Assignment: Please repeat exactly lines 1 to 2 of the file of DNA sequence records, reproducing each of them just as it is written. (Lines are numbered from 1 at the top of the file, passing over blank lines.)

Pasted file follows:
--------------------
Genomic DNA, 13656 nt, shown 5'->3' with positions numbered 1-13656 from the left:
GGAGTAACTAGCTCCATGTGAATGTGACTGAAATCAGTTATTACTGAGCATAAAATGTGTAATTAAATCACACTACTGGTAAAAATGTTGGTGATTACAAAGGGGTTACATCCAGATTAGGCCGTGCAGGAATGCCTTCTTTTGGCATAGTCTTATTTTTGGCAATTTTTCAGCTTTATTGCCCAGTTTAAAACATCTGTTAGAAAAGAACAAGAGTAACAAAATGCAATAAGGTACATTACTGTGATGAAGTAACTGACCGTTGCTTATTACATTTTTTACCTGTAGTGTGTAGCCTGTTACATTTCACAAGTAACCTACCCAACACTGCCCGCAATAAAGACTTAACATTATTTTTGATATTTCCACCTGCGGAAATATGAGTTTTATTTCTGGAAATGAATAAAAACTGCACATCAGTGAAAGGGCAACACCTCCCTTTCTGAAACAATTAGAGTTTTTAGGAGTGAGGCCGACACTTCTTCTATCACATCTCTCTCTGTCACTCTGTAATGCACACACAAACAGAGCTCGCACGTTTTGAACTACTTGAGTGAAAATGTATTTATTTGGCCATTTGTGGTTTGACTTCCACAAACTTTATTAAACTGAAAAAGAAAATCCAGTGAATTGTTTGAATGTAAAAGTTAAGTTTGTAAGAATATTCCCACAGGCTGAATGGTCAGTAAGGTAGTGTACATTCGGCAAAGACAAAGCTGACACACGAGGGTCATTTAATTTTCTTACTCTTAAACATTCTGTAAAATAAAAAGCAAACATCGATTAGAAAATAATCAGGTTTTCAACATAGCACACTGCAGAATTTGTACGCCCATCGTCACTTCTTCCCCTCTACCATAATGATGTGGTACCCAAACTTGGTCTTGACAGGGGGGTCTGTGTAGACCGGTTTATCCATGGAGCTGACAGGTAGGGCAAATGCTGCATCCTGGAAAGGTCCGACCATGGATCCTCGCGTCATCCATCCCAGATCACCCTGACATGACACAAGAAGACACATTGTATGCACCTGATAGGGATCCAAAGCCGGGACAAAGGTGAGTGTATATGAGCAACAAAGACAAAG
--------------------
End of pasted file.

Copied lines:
Genomic DNA, 13656 nt, shown 5'->3' with positions numbered 1-13656 from the left:
GGAGTAACTAGCTCCATGTGAATGTGACTGAAATCAGTTATTACTGAGCATAAAATGTGTAATTAAATCACACTACTGGTAAAAATGTTGGTGATTACAAAGGGGTTACATCCAGATTAGGCCGTGCAGGAATGCCTTCTTTTGGCATAGTCTTATTTTTGGCAATTTTTCAGCTTTATTGCCCAGTTTAAAACATCTGTTAGAAAAGAACAAGAGTAACAAAATGCAATAAGGTACATTACTGTGATGAAGTAACTGACCGTTGCTTATTACATTTTTTACCTGTAGTGTGTAGCCTGTTACATTTCACAAGTAACCTACCCAACACTGCCCGCAATAAAGACTTAACATTATTTTTGATATTTCCACCTGCGGAAATATGAGTTTTATTTCTGGAAATGAATAAAAACTGCACATCAGTGAAAGGGCAACACCTCCCTTTCTGAAACAATTAGAGTTTTTAGGAGTGAGGCCGACACTTCTTCTATCACATCTCTCTCTGTCACTCTGTAATGCACACACAAACAGAGCTCGCACGTTTTGAACTACTTGAGTGAAAATGTATTTATTTGGCCATTTGTGGTTTGACTTCCACAAACTTTATTAAACTGAAAAAGAAAATCCAGTGAATTGTTTGAATGTAAAAGTTAAGTTTGTAAGAATATTCCCACAGGCTGAATGGTCAGTAAGGTAGTGTACATTCGGCAAAGACAAAGCTGACACACGAGGGTCATTTAATTTTCTTACTCTTAAACATTCTGTAAAATAAAAAGCAAACATCGATTAGAAAATAATCAGGTTTTCAACATAGCACACTGCAGAATTTGTACGCCCATCGTCACTTCTTCCCCTCTACCATAATGATGTGGTACCCAAACTTGGTCTTGACAGGGGGGTCTGTGTAGACCGGTTTATCCATGGAGCTGACAGGTAGGGCAAATGCTGCATCCTGGAAAGGTCCGACCATGGATCCTCGCGTCATCCATCCCAGATCACCCTGACATGACACAAGAAGACACATTGTATGCACCTGATAGGGATCCAAAGCCGGGACAAAGGTGAGTGTATATGAGCAACAAAGACAAAG